Private Matters and Public Culture in Post-Reformation England

Front Cover
Cornell University Press, 1994 - History - 309 pages
0 Reviews
According to Holinshed's Chronicles, Thomas Arden was murdered by his wife, her lover, and several accomplices in 1551. Holinshed apologizes for including in his state history what seems to be "but a private matter," although at the same time he asserts that the "horribleness" of the act justifies public retelling. Alice Arden's crime was popularized in Arden of Feversham (1592), a play that initiated the genre of domestic tragedy and thrust private conflict onto the stage of public discourse.
Weaving a complex tapestry out of intellectual history and literary analysis, Lena Cowen Orlin examines how the private issues of contentious marital relations and household governance became public - through conduct manuals, sermons, political tracts, and philosophical treatises, as well as domestic tragedies - in the culture of post-Reformation England. Orlin first draws on rich archival evidence in telling the story of the Ardens. Although Arden of Feversham fulfilled the conservative project of confirming patriarchal authority in the home at a time of social upheaval, Orlin finds that later domestic tragedies such as A Woman Killed with Kindness and Othello were less predictable in their aims.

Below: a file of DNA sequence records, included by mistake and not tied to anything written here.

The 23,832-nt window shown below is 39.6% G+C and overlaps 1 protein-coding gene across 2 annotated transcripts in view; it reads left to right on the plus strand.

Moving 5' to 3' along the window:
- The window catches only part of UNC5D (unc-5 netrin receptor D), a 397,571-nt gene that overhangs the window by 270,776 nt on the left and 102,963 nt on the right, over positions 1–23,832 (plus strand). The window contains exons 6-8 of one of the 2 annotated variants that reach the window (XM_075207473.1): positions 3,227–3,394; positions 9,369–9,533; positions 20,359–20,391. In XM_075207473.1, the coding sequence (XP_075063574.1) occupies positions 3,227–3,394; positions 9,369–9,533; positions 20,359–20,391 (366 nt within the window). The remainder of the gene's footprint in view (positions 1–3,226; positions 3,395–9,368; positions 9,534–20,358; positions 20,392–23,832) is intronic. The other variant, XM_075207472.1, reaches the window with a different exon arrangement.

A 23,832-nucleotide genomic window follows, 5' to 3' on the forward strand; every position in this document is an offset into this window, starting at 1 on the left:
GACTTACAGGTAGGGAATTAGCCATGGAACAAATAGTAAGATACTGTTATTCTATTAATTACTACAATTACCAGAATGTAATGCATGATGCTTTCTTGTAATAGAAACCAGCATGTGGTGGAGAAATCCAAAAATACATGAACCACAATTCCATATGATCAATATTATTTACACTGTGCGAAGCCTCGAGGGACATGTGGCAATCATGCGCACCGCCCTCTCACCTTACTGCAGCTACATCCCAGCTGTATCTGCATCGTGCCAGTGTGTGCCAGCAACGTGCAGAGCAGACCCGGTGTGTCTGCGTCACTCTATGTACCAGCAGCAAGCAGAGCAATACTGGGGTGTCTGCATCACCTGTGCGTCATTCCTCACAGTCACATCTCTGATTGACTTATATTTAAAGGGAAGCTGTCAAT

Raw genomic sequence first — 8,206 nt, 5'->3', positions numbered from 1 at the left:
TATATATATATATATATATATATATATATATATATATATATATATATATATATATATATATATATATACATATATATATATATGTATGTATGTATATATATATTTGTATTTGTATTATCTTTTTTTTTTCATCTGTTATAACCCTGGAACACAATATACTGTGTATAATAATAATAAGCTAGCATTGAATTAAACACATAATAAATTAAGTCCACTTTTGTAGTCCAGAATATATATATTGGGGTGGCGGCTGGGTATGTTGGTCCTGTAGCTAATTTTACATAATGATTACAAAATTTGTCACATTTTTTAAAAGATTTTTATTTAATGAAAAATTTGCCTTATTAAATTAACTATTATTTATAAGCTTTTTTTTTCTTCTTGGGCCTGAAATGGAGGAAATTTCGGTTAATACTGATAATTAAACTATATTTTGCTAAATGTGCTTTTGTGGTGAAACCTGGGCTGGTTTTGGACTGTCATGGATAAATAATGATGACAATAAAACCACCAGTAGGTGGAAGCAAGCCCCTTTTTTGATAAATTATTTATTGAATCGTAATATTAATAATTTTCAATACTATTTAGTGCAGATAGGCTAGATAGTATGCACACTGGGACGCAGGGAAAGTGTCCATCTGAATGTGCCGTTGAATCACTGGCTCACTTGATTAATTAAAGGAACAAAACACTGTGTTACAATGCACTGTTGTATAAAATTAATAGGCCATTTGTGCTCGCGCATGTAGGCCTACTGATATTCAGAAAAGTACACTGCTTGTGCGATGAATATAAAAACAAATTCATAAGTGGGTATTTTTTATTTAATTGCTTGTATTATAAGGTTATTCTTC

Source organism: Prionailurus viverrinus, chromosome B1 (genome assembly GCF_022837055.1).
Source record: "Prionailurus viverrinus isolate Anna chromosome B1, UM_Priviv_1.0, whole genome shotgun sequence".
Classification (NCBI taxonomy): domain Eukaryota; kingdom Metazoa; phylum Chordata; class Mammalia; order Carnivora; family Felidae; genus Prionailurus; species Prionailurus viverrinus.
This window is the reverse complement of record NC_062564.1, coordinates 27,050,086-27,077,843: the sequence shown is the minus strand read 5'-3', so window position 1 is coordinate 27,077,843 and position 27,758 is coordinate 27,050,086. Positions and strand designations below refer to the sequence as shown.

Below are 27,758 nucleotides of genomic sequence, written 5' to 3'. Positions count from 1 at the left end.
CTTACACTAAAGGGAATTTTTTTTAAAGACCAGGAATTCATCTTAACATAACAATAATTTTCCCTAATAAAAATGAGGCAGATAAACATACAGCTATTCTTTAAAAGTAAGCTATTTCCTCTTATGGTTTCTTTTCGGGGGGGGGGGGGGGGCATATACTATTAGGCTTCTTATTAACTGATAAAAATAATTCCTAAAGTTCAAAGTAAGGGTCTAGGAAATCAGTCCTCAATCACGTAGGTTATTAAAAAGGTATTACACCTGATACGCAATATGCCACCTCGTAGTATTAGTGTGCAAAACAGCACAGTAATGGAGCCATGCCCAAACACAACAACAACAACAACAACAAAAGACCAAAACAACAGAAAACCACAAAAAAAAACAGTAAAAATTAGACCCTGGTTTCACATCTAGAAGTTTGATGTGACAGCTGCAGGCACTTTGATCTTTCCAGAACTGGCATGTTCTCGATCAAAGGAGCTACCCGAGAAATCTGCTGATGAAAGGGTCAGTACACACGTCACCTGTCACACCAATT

And while other forms of public literature provided blueprints for ordering the household, domestic tragedies continued to reveal the tensions lying under the surface there: inconsistencies in the prescribed role of women, contradictions within patriarchal ideology, conflicts between political and economic interests in the household, inadequacies in the old ideals of friendship and benefice, and anxieties about the control of material possessions.

From inside the book

What people are saying - Write a review

We haven't found any reviews in the usual places.

Contents

Chapter One The Place of the Private
15
Coda One Alyce Arderns Rapes
79
Chapter Two Patriarchalism and Its Discontents
85
Copyright

6 other sections not shown

Common terms and phrases

References to this book

All Book Search results »

About the author (1994)

Lena Cowen Orlin is Executive Director of The Folger Institute at the Folger Shakespeare Library.

Bibliographic information